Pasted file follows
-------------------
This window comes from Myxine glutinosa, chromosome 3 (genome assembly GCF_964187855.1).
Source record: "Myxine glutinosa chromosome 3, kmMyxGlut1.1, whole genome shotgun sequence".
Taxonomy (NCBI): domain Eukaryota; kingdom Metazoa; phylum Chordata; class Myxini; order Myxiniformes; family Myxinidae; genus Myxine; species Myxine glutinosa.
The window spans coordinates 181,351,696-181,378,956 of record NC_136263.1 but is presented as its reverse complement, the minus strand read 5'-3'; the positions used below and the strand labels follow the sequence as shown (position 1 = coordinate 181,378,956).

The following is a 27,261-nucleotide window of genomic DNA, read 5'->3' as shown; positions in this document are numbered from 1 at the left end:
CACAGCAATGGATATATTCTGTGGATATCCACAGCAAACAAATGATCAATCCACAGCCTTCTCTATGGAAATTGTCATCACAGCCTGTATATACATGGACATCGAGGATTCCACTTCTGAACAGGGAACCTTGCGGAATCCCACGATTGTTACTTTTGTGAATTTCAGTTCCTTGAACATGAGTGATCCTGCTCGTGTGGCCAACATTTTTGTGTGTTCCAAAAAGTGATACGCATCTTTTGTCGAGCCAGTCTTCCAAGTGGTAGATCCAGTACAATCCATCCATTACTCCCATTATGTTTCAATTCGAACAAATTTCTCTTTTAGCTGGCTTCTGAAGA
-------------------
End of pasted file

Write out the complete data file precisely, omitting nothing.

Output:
This window comes from Myxine glutinosa, chromosome 3 (genome assembly GCF_964187855.1).
Source record: "Myxine glutinosa chromosome 3, kmMyxGlut1.1, whole genome shotgun sequence".
Taxonomy (NCBI): domain Eukaryota; kingdom Metazoa; phylum Chordata; class Myxini; order Myxiniformes; family Myxinidae; genus Myxine; species Myxine glutinosa.
The window spans coordinates 181,351,696-181,378,956 of record NC_136263.1 but is presented as its reverse complement, the minus strand read 5'-3'; the positions used below and the strand labels follow the sequence as shown (position 1 = coordinate 181,378,956).

The following is a 27,261-nucleotide window of genomic DNA, read 5'->3' as shown; positions in this document are numbered from 1 at the left end:
CACAGCAATGGATATATTCTGTGGATATCCACAGCAAACAAATGATCAATCCACAGCCTTCTCTATGGAAATTGTCATCACAGCCTGTATATACATGGACATCGAGGATTCCACTTCTGAACAGGGAACCTTGCGGAATCCCACGATTGTTACTTTTGTGAATTTCAGTTCCTTGAACATGAGTGATCCTGCTCGTGTGGCCAACATTTTTGTGTGTTCCAAAAAGTGATACGCATCTTTTGTCGAGCCAGTCTTCCAAGTGGTAGATCCAGTACAATCCATCCATTACTCCCATTATGTTTCAATTCGAACAAATTTCTCTTTTAGCTGGCTTCTGAAGA